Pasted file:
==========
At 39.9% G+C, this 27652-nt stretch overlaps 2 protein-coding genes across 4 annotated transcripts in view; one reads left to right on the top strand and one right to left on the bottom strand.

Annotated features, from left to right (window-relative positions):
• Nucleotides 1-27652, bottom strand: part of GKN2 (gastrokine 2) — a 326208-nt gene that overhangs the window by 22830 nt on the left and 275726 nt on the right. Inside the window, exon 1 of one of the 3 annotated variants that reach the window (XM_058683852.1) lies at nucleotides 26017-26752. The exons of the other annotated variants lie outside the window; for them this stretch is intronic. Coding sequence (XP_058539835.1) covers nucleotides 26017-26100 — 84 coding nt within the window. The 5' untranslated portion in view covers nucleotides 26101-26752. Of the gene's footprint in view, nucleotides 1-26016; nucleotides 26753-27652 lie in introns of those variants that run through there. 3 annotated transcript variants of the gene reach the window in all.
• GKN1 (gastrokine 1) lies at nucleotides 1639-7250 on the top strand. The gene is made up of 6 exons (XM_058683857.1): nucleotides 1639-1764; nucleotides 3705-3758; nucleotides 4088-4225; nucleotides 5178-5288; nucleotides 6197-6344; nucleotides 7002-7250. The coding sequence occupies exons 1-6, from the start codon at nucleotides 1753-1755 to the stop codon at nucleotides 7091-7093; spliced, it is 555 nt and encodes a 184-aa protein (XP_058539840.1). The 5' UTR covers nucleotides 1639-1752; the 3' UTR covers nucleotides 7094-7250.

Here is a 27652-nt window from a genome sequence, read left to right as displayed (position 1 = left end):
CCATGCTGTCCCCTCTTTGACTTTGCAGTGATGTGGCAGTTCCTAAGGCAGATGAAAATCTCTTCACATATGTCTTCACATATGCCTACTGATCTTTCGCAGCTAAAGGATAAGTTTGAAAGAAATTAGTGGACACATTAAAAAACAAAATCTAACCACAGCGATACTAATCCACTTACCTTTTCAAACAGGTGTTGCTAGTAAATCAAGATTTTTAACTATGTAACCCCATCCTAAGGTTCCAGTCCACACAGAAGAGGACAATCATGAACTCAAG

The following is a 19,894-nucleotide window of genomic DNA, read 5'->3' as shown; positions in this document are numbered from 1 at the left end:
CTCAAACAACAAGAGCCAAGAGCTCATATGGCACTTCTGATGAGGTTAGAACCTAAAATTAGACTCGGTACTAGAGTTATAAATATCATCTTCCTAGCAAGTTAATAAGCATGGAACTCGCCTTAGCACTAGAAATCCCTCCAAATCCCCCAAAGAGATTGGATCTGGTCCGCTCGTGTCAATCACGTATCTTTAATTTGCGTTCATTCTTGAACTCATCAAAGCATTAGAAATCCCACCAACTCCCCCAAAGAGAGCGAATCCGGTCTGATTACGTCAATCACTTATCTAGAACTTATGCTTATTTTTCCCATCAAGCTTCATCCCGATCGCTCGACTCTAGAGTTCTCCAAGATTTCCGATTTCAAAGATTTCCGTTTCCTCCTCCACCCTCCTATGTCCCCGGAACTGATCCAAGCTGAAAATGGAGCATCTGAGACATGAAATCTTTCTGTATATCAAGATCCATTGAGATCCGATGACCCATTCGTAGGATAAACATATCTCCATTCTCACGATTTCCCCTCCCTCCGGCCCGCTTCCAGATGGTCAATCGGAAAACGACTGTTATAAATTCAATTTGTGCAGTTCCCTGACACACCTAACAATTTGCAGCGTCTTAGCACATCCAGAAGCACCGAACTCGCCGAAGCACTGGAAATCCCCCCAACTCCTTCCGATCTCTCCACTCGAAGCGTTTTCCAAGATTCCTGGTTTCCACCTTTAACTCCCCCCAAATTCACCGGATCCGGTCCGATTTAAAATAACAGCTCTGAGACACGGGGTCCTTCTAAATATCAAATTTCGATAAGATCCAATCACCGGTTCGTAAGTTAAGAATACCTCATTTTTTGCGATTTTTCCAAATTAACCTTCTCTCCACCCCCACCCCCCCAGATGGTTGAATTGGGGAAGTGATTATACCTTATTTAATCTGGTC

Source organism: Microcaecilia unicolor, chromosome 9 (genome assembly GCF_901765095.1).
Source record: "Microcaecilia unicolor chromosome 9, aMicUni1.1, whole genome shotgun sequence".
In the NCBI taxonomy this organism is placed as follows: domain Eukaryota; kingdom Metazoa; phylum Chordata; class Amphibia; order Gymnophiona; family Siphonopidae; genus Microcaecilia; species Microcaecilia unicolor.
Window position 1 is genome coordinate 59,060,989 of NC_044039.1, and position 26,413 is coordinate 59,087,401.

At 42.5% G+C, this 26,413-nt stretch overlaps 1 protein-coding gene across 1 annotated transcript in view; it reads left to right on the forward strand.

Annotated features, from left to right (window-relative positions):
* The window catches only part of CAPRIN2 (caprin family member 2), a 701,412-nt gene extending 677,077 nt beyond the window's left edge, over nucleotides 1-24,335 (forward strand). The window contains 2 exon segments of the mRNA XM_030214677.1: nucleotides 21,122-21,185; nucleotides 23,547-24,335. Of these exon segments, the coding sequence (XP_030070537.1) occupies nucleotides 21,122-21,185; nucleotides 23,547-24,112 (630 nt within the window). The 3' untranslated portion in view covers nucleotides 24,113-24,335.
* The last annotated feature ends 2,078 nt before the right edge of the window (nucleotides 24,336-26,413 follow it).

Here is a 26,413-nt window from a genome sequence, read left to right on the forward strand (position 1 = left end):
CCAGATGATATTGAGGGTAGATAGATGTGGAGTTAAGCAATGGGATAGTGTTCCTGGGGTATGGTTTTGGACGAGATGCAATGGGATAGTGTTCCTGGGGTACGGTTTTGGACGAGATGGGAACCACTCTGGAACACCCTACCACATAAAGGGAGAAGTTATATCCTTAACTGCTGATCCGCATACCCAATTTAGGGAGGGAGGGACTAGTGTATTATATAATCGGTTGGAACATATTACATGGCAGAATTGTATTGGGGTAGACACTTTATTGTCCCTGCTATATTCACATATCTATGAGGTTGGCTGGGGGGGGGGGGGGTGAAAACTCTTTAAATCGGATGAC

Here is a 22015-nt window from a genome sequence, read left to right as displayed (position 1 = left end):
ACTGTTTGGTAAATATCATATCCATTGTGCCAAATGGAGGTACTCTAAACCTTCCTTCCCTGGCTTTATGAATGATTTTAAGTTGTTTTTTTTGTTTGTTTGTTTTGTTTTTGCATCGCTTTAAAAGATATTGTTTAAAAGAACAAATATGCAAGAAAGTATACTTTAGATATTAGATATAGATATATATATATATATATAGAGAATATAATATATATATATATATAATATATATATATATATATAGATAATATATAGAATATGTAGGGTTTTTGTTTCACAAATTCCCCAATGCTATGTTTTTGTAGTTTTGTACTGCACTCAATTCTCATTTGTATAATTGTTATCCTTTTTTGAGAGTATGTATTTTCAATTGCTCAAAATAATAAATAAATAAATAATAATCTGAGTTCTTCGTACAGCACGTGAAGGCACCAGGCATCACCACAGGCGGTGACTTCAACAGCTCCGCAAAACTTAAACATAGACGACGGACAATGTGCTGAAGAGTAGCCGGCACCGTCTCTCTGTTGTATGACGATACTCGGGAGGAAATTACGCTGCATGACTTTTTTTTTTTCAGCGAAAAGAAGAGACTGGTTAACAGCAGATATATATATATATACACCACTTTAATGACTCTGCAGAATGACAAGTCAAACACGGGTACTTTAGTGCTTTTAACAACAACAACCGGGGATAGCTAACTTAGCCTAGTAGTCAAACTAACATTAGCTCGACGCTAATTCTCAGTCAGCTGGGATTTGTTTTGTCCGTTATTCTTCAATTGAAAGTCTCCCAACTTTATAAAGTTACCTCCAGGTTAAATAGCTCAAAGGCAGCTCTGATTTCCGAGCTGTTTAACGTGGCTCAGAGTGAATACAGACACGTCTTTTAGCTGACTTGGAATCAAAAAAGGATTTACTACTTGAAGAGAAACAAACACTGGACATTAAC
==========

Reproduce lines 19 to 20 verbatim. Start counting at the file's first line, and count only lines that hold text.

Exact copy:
Here is a 22015-nt window from a genome sequence, read left to right as displayed (position 1 = left end):
ACTGTTTGGTAAATATCATATCCATTGTGCCAAATGGAGGTACTCTAAACCTTCCTTCCCTGGCTTTATGAATGATTTTAAGTTGTTTTTTTTGTTTGTTTGTTTTGTTTTTGCATCGCTTTAAAAGATATTGTTTAAAAGAACAAATATGCAAGAAAGTATACTTTAGATATTAGATATAGATATATATATATATATATAGAGAATATAATATATATATATATATAATATATATATATATATATAGATAATATATAGAATATGTAGGGTTTTTGTTTCACAAATTCCCCAATGCTATGTTTTTGTAGTTTTGTACTGCACTCAATTCTCATTTGTATAATTGTTATCCTTTTTTGAGAGTATGTATTTTCAATTGCTCAAAATAATAAATAAATAAATAATAATCTGAGTTCTTCGTACAGCACGTGAAGGCACCAGGCATCACCACAGGCGGTGACTTCAACAGCTCCGCAAAACTTAAACATAGACGACGGACAATGTGCTGAAGAGTAGCCGGCACCGTCTCTCTGTTGTATGACGATACTCGGGAGGAAATTACGCTGCATGACTTTTTTTTTTTCAGCGAAAAGAAGAGACTGGTTAACAGCAGATATATATATATATACACCACTTTAATGACTCTGCAGAATGACAAGTCAAACACGGGTACTTTAGTGCTTTTAACAACAACAACCGGGGATAGCTAACTTAGCCTAGTAGTCAAACTAACATTAGCTCGACGCTAATTCTCAGTCAGCTGGGATTTGTTTTGTCCGTTATTCTTCAATTGAAAGTCTCCCAACTTTATAAAGTTACCTCCAGGTTAAATAGCTCAAAGGCAGCTCTGATTTCCGAGCTGTTTAACGTGGCTCAGAGTGAATACAGACACGTCTTTTAGCTGACTTGGAATCAAAAAAGGATTTACTACTTGAAGAGAAACAAACACTGGACATTAAC